I don’t normally enjoy American comedies marketed for teenagers, and I enjoy the overweight slug that is Seth Rogen even less. I tend to prefer comedy that has a hint of subtlety, and actors who can do more than swear copiously and act dumb. So it’s no surprise that I disliked Observe and Report just as I disliked Knocked Up, Zack and Miri Make a Porno (seriously, is Hollywood run by testosterone fuelled teenage boys these days?) and every other Seth Rogen film I have had the misfortune of seeing.
Observe and Report however, is more than just a politically incorrect, silly comedy. While Knocked Up was crude and sexist and Zack and Miri make a Porno was little more than an excuse for men to see some porn outside of their bedroom, Observe and Report manages to have something in it to offend everyone. Whether it’s the portrayal of mental illness as something laughable, the idea that date rape is acceptable, or the opinion that mall cops should carry Taser guns to use on anyone who irritates them, this movie has it all. The only question I had upon leaving the cinema was, "What sort of moron thought up this excuse for a movie and who the hell spent millions of dollars making it?"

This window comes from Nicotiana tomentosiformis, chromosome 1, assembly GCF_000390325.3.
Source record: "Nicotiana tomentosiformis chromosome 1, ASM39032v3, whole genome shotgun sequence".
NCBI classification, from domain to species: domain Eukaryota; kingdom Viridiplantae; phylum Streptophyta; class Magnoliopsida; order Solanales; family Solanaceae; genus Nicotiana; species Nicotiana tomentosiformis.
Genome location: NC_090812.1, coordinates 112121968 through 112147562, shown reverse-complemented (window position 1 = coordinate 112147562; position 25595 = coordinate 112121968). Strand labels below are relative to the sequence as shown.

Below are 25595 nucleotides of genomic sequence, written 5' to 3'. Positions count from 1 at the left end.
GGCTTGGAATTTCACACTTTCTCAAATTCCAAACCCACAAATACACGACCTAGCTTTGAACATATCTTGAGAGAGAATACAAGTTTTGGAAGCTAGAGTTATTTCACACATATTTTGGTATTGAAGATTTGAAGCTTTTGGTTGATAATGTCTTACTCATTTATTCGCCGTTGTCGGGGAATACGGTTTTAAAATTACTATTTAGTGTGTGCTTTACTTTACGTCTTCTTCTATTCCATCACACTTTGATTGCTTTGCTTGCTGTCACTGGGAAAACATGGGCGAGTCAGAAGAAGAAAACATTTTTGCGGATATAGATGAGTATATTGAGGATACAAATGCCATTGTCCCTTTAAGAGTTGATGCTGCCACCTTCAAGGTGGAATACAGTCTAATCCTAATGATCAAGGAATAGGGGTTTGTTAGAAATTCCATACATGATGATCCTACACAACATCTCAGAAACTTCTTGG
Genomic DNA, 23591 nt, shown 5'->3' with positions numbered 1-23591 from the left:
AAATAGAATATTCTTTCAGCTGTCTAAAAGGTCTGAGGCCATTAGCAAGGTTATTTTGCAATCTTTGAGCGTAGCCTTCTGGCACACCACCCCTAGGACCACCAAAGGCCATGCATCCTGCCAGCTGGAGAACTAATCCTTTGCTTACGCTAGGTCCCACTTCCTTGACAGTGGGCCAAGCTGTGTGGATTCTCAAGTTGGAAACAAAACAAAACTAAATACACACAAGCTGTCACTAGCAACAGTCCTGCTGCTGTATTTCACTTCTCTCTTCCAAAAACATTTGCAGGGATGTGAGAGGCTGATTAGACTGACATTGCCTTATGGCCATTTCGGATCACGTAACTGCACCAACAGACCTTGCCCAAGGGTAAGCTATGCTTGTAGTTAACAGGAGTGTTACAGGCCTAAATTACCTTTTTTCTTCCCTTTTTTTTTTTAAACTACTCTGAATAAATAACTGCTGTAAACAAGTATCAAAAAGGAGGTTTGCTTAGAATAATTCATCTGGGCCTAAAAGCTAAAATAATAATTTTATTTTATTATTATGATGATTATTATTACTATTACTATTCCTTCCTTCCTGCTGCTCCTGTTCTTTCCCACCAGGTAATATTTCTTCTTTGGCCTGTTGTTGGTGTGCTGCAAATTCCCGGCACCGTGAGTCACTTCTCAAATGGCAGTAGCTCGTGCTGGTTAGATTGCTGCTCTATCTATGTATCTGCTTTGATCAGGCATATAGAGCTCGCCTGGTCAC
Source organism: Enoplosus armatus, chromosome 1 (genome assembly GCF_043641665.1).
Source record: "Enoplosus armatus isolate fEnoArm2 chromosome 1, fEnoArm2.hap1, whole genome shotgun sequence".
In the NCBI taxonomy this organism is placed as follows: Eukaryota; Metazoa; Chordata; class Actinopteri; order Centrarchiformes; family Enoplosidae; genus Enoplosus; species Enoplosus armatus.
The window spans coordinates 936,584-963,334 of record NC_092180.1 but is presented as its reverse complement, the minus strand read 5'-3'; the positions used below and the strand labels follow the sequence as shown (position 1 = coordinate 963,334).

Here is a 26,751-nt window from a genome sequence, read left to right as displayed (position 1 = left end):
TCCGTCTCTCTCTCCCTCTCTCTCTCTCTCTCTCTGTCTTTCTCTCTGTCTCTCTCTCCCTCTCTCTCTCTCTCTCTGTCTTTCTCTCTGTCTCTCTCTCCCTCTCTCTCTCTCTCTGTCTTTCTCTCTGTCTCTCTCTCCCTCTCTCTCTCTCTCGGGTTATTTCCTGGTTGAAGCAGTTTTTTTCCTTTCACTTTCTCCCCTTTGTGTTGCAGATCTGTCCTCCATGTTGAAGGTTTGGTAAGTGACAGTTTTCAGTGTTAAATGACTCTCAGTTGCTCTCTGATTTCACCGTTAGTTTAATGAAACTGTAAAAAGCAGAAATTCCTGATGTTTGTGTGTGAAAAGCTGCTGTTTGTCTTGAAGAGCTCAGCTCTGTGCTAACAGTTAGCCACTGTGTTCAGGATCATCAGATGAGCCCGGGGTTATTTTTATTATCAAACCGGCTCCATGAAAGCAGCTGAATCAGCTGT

The film centers around Rogen, who plays bi-polar mall cop Ronnie Barnhardt, desperate to get into the police academy and win the attention of the promiscuous Brandi, who works at the mall's make-up counter (Anna Faris from gems such as Scary Movie and The House Bunny). When a streaker starts flashing innocent mall customers, Ronnie takes it upon himself to catch the flasher at all costs, and will not stop until he has achieved "justice". Eventually he does catch the nudist and shoots him in the chest, resulting in a very graphic, inappropriate scene.
I read that the director of the film, Jody Hill, was inspired by Taxi Driver (1976) when writing this movie and decided to make a comedy inspired by it. I haven’t seen Taxi Driver, so I can’t comment on any similarities and/or differences between it and Observe and Report, but one question I was left asking was, "what message is Hill trying to send?" This movie is marketed for people in their late teens or 20s; a group of people who are, on the whole, highly impressionable. I wonder how smart it is to make a movie that promotes date rape (in a scene where Ronnie finally gets a date with Brandi, she gets drunk and falls unconscious in her own vomit, at which point Ronnie decides to have sex with her), and encourages violence (there is a "montage" scene with Ronnie and a fellow mall cop physically abusing skateboarders in the mall parking lot). Majority of the "jokes" in this movie were tasteless and some scenes looked like they had come out of a How to kill Feminism in Three Easy Steps handbook.